The Hayber, McKenna & Dinsmore recently won a ruling from a federal judge sitting in New Haven in an overtime case. In this case, Arasimowicz v. All Panel Systems, Inc., the court held that despite the employee’s experience and fairly advanced technical skills, he should have been paid overtime when he worked more than 40 hours per week. The employer claimed that our client was not entitled to overtime for two reasons: first, it claimed that he was an administrative employee who “ran the business” because he occasionally sought prices for parts and corresponded with the employer’s customers. It also claimed that he was a professional employee because he had earned a 2-year degree in drafting and had good technical skills.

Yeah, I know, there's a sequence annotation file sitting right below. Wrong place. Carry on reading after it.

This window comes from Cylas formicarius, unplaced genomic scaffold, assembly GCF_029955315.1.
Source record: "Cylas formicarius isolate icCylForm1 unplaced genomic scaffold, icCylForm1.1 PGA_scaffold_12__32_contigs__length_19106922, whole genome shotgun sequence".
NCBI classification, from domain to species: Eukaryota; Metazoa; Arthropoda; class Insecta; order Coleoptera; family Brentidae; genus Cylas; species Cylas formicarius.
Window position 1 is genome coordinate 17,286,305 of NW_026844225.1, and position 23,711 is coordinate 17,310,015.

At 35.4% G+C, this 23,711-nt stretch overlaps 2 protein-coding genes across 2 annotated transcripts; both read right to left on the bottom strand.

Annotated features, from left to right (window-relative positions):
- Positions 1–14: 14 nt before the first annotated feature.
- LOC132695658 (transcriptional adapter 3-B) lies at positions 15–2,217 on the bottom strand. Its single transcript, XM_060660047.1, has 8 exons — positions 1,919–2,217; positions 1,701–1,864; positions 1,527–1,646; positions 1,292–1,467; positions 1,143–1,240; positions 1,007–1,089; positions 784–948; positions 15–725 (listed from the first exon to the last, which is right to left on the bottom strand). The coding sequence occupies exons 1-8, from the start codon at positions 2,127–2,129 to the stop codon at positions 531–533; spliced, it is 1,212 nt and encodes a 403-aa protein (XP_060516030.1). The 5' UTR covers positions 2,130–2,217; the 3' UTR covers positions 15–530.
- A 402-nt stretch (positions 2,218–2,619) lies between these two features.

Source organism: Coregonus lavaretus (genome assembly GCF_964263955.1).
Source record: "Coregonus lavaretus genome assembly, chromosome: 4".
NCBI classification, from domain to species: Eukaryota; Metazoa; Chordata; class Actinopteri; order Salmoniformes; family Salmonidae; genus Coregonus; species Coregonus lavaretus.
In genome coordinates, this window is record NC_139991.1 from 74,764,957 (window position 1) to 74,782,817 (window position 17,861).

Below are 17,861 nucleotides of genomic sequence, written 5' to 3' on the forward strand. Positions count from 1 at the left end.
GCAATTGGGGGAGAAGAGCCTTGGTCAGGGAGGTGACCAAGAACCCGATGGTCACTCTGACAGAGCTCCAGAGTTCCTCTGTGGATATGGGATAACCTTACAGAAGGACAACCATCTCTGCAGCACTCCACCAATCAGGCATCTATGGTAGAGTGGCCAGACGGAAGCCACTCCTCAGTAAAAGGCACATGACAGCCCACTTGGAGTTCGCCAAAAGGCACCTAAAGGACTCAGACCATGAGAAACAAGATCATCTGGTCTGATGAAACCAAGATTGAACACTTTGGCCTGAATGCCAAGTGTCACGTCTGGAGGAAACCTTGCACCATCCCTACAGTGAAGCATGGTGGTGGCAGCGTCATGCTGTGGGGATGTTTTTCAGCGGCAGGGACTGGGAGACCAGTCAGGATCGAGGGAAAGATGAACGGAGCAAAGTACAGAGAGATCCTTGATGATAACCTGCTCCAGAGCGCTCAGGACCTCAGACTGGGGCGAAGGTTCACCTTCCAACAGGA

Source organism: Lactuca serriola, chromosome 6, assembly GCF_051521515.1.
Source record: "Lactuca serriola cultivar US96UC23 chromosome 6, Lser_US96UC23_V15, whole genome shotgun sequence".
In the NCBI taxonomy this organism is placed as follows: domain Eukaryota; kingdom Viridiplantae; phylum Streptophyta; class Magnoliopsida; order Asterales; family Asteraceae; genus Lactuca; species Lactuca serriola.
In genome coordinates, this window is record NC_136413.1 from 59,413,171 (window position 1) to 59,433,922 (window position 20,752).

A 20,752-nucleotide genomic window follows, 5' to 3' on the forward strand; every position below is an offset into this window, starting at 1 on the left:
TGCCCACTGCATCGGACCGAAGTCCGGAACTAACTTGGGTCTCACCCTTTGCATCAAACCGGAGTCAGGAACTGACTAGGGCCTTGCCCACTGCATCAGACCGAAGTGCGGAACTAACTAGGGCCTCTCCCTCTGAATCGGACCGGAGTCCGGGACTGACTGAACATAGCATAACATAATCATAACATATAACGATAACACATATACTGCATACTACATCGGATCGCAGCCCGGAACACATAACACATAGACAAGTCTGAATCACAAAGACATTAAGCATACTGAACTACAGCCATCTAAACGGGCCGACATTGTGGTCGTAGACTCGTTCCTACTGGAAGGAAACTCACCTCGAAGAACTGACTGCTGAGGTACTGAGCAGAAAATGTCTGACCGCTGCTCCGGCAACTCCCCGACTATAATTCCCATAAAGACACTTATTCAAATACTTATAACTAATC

The court rejected both of these arguments. It held that he was not an administrative employee because he performed “production” work instead of “administrative” work. This distinction is applicable to employees in many fields, including white collar employees like insurance underwriters who produce insurance policies. The court also held that this employee was not an exempt professional because he did not have a college degree, and his work was not of a specialized intellectual kind like engineering or medicine.
This is a great ruling for employees in Connecticut and confirms that judges in the Second Circuit (CT, VT, and NY) adhere to our laws.